Venice - On and Off the Beaten Track

Venice. It seems to be one of those cities that people either love or hate. I’ve visited multiple times, and am happy to report that I fall firmly into the love category. And I can tell you why that is, and how you can be sure to visit and fall in love with it yourself.

You see, Venice has a deeply confusing street layout. And most visitors cling to the one major road which loops all the way through town and takes in the major sights, from the famous bridges and canal ways, through to St. Mark’s Square.The secret to enjoying Venice, even at the busiest times of the year, is to get off that main thoroughfare as much as possible.

Throw away the map. Wander those back alleys. Get deliciously lost in the side streets. Ask yourself where all those crowds have gone, because, amazingly, few take the time to get off that main route. Then dive back out of those alleyways for the highlights, safe in the knowledge that you can find relief hiding moments away.


St. Mark’s Square

Certainly the most famous sight in Venice is St. Mark’s square, or the Piazza San Marco. There’s a lot to do in this square, with my personal highlights including the view from the top of Campanile di San Marco and the free to enter Basilica di San Marco.If that sounds too much like hard work though, take a break at one of the many cafes, where you can enjoy some lovely live music whilst sipping a beverage. Be aware that the prices are likely going to be fairly astronomical, but you only need to do it once, right?


Voyaging on a Gondola

In their heyday, up to ten thousand Gondolas plied the waterways of Venice, responsible for the bulk of transportation duties around the waterways of the city.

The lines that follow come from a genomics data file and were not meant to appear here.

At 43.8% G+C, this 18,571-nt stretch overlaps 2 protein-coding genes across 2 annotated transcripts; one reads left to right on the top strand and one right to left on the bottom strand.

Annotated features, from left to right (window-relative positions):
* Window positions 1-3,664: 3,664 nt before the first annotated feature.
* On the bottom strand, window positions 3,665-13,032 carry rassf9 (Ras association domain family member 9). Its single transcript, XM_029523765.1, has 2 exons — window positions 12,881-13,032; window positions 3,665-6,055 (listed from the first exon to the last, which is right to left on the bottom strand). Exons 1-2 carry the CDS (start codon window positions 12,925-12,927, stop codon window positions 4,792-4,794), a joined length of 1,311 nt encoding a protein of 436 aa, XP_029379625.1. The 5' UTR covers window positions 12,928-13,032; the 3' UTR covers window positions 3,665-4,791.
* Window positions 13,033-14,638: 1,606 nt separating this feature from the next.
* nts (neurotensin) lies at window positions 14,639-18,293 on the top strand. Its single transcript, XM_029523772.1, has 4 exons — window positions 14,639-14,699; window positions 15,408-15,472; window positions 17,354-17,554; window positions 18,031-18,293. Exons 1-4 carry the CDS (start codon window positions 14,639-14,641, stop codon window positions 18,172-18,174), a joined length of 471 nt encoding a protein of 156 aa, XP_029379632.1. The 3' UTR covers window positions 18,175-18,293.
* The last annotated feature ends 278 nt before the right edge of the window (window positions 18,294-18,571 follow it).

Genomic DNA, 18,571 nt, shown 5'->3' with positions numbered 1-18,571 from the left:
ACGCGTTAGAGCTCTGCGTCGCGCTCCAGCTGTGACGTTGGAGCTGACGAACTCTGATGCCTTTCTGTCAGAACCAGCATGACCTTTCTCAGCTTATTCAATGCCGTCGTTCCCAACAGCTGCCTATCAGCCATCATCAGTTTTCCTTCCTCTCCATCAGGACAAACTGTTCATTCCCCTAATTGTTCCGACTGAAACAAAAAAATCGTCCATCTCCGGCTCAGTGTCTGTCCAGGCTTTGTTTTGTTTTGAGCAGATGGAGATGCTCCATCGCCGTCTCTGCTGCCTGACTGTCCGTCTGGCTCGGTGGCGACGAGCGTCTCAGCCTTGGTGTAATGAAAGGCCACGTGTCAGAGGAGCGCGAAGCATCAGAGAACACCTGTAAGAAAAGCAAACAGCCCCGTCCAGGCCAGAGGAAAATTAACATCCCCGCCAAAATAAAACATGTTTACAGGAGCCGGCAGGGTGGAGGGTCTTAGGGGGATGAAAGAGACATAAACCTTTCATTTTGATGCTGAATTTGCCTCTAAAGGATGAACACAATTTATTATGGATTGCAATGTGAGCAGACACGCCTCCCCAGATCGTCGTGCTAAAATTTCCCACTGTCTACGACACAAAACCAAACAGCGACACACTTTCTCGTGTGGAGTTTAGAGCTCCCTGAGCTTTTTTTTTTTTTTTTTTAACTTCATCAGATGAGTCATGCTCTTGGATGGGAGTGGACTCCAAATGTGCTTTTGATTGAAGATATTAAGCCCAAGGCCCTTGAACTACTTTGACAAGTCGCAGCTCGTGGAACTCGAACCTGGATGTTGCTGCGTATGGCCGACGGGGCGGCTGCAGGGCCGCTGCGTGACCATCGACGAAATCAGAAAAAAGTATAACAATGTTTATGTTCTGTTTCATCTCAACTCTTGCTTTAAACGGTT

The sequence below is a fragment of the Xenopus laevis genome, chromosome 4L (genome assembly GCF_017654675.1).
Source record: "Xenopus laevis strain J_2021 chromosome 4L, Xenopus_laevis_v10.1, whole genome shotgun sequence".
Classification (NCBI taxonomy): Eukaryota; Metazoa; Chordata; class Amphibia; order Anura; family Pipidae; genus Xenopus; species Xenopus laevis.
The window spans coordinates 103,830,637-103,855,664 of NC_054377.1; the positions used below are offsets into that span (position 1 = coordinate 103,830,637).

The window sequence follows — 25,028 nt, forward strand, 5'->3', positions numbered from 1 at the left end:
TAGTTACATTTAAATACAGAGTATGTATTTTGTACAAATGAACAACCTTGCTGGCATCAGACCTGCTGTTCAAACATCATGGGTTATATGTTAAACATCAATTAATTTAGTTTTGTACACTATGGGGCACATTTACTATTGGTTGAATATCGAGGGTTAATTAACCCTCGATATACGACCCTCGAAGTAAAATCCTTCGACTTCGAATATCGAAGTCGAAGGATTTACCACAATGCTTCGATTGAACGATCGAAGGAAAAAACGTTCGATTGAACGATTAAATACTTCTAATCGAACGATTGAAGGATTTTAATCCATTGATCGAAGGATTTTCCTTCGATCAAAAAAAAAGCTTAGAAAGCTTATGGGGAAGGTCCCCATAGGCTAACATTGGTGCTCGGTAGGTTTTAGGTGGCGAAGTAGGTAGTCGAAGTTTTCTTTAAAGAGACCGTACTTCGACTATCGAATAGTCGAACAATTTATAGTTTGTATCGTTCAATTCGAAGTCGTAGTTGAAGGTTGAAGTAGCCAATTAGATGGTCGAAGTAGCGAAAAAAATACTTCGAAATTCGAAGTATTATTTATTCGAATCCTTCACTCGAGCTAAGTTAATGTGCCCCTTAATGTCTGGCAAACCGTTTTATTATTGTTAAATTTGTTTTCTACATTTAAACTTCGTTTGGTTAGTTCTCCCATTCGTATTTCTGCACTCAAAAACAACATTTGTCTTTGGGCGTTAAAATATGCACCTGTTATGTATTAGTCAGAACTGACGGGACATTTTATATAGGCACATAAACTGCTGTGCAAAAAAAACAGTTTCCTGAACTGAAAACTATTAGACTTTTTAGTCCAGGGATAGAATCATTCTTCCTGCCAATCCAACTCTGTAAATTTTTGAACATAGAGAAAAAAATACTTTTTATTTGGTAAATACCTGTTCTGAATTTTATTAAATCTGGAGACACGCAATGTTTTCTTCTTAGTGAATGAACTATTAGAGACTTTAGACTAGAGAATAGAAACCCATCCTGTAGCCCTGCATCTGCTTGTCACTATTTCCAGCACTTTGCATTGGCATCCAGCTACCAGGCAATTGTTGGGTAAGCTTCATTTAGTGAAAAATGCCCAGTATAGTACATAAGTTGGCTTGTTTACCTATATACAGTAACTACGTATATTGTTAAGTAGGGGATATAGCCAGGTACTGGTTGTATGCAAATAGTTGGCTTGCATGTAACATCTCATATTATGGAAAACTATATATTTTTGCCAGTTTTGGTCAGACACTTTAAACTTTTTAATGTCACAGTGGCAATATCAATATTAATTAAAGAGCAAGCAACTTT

Nowadays, around 400 are in use, and taking one on your visit to the city is one of those iconic Venetian things that, like drinking expensive coffee in St. Mark’s square, you basically have to do. And if you want to do that with your other half, being gently serenaded down quiet waterways by a traditionally dressed (and highly trained) gondolier in a handmade vessel, then you can of course do that. Prices are fixed by the guild of Gondoliers, and you can see them here.

I do have good news if you’re on a budget though, or just want to have a quick taste of what a Gondola ride is like: you can take a “Gondola Taxi” from one side of the river to the other. This is a much less romantic option, and is going to be over very quickly, but hey, you can get a photo of yourself in a Gondola and have still have lots of change left over for that coffee or gelato.


Heading out to the Other Islands

The most visited part of Venice, which is home to all of the above attractions, is made up of 118 islands. There is however more to the Venetian lagoon than Venice, with the four islands that make up Burano being very much worth your time.

A forty minute boat ride from Venice will take you to Burano, where you’ll find beautifully coloured houses, quiet streets, and a thriving artistic community.

Other islands worth your attention include Murano and Torcello, also easily reachable via short boat rides. So many visitors to Venice barely make it off the main roads, let alone to these other destinations, and I assure you that you will not be disappointed to do so!

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